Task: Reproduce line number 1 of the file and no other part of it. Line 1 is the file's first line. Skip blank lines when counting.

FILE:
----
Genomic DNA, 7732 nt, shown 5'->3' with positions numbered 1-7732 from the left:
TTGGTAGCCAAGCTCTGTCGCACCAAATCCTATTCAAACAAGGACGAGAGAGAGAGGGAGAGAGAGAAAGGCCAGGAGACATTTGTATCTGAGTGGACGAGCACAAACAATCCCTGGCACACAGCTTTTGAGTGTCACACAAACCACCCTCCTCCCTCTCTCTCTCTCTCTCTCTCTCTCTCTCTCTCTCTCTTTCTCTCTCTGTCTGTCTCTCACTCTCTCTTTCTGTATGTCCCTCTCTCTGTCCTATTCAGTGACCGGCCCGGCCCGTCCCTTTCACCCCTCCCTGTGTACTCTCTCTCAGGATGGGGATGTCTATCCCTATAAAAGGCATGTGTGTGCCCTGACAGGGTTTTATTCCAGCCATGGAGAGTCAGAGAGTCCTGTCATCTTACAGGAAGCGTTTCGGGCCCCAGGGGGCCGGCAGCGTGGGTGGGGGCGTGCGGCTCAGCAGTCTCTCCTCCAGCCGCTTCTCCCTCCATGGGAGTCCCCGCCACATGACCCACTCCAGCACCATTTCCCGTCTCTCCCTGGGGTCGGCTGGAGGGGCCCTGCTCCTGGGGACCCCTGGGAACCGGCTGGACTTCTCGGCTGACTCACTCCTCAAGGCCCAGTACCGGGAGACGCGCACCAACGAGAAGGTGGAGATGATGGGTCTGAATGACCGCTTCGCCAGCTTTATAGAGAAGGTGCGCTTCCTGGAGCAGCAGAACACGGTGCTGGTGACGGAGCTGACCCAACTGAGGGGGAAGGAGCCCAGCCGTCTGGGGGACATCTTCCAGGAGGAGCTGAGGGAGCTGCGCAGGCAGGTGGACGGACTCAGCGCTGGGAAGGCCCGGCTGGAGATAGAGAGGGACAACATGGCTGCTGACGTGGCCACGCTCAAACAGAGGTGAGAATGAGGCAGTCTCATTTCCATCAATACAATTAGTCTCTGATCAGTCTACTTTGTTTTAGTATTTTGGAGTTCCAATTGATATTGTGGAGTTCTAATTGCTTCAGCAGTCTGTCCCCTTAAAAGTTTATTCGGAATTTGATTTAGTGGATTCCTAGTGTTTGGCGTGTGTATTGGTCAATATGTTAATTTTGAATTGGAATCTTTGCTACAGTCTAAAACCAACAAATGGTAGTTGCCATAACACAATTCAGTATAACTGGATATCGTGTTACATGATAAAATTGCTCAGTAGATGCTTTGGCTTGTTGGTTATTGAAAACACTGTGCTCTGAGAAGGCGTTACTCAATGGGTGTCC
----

Genomic DNA, 7732 nt, shown 5'->3' with positions numbered 1-7732 from the left: